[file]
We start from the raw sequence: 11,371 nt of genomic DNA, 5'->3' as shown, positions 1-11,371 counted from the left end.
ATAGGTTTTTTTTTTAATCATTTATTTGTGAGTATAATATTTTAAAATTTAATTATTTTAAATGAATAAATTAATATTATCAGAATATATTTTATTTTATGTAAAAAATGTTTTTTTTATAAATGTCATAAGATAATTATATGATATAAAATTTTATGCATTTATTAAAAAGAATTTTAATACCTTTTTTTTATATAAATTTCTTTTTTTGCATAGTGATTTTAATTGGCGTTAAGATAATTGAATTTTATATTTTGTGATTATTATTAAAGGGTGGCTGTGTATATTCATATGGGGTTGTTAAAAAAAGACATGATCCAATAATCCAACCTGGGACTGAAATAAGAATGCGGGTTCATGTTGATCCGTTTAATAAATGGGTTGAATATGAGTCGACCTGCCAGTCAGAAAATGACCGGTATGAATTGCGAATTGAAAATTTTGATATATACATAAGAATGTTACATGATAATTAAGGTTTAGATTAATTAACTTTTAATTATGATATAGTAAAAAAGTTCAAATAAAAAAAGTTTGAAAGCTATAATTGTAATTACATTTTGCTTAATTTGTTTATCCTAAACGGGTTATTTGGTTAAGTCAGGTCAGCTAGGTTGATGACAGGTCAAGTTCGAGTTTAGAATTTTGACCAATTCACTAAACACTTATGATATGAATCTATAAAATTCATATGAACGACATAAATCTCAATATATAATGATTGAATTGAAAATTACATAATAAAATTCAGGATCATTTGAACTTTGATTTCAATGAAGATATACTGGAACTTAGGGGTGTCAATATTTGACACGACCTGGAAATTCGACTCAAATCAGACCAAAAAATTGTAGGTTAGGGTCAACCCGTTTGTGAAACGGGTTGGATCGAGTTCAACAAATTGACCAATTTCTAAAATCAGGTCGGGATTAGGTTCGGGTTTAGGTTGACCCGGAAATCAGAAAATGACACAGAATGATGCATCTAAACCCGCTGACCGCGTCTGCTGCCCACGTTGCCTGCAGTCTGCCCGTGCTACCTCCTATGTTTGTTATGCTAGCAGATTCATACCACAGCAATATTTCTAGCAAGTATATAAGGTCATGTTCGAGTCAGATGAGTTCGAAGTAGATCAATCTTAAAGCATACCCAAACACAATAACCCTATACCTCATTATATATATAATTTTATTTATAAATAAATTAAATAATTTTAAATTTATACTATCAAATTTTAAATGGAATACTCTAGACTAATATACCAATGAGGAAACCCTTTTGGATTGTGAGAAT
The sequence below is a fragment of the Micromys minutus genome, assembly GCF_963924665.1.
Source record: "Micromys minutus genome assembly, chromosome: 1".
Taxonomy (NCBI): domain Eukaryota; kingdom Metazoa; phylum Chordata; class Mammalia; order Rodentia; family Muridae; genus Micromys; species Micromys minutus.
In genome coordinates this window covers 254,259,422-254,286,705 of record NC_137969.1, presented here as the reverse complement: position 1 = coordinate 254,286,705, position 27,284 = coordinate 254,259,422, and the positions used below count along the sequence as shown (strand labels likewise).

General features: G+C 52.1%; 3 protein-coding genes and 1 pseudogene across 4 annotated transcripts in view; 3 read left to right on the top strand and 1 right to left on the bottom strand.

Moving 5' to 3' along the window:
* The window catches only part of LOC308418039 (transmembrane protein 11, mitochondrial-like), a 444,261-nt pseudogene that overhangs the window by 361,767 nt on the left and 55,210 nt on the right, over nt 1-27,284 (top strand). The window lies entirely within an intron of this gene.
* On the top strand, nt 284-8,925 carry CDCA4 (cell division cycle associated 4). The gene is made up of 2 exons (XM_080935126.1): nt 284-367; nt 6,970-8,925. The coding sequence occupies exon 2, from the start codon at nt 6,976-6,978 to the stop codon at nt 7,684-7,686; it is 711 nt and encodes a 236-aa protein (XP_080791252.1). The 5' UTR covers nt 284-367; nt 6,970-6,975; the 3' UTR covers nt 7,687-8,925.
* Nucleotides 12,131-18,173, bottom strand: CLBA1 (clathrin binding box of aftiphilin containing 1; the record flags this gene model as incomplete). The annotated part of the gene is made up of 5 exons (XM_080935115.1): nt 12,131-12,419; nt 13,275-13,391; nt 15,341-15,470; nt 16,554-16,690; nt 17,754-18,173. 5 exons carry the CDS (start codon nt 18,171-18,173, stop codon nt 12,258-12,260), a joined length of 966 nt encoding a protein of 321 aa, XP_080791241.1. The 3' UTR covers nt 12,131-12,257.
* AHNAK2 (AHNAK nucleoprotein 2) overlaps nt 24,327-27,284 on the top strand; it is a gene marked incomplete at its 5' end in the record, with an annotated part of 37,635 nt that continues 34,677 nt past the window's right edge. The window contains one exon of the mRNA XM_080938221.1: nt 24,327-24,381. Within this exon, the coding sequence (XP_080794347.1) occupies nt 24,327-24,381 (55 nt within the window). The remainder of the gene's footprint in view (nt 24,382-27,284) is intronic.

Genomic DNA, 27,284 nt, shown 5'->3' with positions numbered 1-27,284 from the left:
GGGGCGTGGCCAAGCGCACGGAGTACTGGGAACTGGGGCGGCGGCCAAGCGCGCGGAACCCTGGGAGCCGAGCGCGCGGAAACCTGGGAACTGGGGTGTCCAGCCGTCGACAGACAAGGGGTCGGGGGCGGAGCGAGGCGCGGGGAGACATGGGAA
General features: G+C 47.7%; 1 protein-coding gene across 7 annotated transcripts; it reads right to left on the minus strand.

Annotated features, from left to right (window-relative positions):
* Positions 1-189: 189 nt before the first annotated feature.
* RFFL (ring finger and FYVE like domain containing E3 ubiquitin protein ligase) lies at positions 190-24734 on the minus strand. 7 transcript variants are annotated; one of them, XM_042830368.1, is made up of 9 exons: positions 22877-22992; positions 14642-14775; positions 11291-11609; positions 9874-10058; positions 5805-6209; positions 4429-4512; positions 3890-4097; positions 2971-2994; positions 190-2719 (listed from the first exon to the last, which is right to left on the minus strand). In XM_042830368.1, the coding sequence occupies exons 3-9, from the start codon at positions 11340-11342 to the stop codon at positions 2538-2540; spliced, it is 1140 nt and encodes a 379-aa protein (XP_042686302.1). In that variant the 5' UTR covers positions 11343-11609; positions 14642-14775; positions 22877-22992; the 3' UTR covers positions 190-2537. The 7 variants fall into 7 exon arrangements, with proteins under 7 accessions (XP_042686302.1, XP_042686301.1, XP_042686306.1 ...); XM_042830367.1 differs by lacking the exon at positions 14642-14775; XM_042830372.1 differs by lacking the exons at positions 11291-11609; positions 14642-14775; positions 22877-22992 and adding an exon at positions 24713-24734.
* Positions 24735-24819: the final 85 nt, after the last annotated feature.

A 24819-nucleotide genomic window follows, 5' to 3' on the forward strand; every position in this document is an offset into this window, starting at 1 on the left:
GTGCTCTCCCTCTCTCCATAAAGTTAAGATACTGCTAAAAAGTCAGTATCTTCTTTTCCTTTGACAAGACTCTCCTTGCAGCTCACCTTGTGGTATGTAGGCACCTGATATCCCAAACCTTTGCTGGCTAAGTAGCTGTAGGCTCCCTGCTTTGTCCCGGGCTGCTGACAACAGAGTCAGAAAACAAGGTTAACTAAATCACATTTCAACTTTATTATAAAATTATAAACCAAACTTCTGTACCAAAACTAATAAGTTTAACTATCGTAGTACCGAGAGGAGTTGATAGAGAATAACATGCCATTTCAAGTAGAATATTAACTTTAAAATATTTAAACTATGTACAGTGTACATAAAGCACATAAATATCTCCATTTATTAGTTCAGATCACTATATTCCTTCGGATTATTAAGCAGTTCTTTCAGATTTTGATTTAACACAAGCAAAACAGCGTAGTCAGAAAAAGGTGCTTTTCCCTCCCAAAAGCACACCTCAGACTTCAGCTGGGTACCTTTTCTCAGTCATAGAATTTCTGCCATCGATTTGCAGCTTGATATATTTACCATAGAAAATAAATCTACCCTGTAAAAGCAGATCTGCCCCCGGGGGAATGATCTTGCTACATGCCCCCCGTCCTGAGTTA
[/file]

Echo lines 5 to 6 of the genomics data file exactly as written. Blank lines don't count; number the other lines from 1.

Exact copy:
Taxonomy (NCBI): domain Eukaryota; kingdom Metazoa; phylum Chordata; class Mammalia; order Rodentia; family Muridae; genus Micromys; species Micromys minutus.
In genome coordinates this window covers 254,259,422-254,286,705 of record NC_137969.1, presented here as the reverse complement: position 1 = coordinate 254,286,705, position 27,284 = coordinate 254,259,422, and the positions used below count along the sequence as shown (strand labels likewise).